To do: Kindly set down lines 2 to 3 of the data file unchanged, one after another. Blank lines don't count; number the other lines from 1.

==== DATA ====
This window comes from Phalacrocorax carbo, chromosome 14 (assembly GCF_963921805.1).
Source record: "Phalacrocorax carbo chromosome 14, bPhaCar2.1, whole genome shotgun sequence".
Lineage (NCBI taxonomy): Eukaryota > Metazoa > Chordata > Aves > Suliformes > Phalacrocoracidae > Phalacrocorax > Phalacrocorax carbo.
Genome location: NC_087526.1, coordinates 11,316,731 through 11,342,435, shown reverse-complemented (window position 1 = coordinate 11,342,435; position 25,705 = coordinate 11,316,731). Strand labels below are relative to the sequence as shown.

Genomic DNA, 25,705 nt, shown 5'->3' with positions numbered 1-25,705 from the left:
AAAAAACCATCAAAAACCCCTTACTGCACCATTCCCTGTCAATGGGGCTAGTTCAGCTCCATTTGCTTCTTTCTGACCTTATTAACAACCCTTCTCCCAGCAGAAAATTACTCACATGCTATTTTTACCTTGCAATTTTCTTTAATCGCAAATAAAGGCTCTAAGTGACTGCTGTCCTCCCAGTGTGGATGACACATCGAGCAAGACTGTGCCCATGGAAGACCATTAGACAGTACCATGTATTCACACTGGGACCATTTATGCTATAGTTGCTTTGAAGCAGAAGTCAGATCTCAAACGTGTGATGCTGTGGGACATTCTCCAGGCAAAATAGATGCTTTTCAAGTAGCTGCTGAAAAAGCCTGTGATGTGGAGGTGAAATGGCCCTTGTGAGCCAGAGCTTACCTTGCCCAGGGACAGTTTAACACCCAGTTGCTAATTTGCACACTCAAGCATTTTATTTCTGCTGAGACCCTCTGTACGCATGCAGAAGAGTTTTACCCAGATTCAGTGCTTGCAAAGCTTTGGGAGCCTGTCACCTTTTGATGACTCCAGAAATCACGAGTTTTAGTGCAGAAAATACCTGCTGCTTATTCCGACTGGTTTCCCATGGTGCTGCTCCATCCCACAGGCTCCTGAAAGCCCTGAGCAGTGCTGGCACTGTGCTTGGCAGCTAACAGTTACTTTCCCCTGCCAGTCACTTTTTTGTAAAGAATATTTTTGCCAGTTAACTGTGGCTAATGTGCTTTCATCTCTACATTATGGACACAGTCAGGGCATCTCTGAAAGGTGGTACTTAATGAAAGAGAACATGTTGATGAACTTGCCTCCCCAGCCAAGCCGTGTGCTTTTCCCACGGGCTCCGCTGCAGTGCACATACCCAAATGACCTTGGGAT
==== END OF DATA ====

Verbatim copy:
Source record: "Phalacrocorax carbo chromosome 14, bPhaCar2.1, whole genome shotgun sequence".
Lineage (NCBI taxonomy): Eukaryota > Metazoa > Chordata > Aves > Suliformes > Phalacrocoracidae > Phalacrocorax > Phalacrocorax carbo.